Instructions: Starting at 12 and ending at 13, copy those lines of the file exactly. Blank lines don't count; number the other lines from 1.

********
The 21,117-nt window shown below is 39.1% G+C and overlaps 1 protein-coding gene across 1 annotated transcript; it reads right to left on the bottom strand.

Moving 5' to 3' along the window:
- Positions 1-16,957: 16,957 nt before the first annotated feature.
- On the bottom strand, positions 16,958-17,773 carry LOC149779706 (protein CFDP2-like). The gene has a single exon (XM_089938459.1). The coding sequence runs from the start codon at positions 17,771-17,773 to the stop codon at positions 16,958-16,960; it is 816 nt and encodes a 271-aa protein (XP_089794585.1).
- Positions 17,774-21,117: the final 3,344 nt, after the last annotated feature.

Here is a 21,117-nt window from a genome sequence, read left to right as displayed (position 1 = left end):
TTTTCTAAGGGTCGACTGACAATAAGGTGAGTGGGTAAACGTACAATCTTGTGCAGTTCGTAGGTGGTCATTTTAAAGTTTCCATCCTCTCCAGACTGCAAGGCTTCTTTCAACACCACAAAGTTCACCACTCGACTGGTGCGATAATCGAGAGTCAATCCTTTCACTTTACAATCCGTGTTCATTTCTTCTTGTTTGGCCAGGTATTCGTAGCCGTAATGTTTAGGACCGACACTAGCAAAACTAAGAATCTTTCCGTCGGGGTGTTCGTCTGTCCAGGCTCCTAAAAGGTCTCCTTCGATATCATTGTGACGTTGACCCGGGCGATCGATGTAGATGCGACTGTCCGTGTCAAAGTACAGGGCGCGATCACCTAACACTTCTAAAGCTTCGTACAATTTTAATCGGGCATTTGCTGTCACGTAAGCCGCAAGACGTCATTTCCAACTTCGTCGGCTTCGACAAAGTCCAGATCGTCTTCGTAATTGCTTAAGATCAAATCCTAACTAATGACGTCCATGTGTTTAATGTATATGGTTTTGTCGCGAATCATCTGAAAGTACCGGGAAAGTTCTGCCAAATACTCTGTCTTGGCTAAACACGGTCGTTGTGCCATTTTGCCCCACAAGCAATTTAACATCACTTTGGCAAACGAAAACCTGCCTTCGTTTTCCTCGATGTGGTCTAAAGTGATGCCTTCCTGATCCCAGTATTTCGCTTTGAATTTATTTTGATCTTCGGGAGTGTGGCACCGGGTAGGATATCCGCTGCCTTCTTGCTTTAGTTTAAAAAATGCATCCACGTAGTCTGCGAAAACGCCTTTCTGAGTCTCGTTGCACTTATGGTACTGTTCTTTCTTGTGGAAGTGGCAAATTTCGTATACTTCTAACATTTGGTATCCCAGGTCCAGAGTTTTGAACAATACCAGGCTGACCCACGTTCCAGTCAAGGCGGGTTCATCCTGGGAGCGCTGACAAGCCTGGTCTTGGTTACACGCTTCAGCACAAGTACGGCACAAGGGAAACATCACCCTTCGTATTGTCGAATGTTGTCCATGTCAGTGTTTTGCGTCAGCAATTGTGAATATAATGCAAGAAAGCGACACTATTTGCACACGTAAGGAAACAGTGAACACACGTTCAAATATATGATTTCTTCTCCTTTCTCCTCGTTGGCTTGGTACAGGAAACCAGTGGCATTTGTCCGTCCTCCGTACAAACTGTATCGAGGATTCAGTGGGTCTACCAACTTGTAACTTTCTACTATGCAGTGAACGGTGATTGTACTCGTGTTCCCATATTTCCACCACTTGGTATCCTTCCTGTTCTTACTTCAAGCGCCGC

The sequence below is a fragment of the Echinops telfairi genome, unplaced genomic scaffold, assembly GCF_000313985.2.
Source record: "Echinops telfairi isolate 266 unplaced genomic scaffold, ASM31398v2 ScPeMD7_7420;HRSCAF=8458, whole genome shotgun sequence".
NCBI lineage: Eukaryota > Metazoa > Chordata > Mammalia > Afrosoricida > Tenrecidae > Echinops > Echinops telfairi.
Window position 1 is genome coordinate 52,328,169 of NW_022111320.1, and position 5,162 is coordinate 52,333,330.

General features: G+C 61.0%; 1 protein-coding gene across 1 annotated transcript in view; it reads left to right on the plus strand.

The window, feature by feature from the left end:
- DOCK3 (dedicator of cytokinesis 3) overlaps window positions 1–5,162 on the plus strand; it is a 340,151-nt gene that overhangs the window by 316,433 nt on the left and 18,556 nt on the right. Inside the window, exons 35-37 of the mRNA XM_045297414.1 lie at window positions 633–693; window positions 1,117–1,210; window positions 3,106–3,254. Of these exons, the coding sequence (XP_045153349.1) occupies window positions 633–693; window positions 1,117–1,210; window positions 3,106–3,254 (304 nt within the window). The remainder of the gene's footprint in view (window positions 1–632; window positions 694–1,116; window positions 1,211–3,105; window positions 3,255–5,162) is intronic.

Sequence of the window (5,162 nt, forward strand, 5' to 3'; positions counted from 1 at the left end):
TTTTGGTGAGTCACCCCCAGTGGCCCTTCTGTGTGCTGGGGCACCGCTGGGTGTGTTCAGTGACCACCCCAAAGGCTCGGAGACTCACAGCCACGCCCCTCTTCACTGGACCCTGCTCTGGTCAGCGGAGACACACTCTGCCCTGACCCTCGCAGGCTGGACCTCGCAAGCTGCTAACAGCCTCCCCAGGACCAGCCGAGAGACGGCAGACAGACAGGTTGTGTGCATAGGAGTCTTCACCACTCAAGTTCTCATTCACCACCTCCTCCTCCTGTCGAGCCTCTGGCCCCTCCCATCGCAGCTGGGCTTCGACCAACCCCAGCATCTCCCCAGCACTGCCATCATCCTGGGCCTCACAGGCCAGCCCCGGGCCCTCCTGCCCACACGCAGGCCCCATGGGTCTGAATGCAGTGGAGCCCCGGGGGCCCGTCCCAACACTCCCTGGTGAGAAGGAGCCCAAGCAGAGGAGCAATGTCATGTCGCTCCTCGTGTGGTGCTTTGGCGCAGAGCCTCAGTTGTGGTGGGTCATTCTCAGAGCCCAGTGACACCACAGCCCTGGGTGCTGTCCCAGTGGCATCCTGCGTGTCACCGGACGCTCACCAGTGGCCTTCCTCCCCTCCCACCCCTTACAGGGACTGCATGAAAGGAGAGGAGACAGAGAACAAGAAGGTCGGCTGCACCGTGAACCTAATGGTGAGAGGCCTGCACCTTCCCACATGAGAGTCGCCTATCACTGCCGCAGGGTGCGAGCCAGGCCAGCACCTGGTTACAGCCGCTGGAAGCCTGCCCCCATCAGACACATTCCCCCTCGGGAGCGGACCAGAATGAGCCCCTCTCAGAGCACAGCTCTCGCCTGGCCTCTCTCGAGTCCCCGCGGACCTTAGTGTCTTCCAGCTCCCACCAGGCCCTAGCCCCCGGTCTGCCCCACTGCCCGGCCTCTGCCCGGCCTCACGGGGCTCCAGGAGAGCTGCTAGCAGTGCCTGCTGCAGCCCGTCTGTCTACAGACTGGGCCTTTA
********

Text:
General features: G+C 61.0%; 1 protein-coding gene across 1 annotated transcript in view; it reads left to right on the plus strand.

The window, feature by feature from the left end: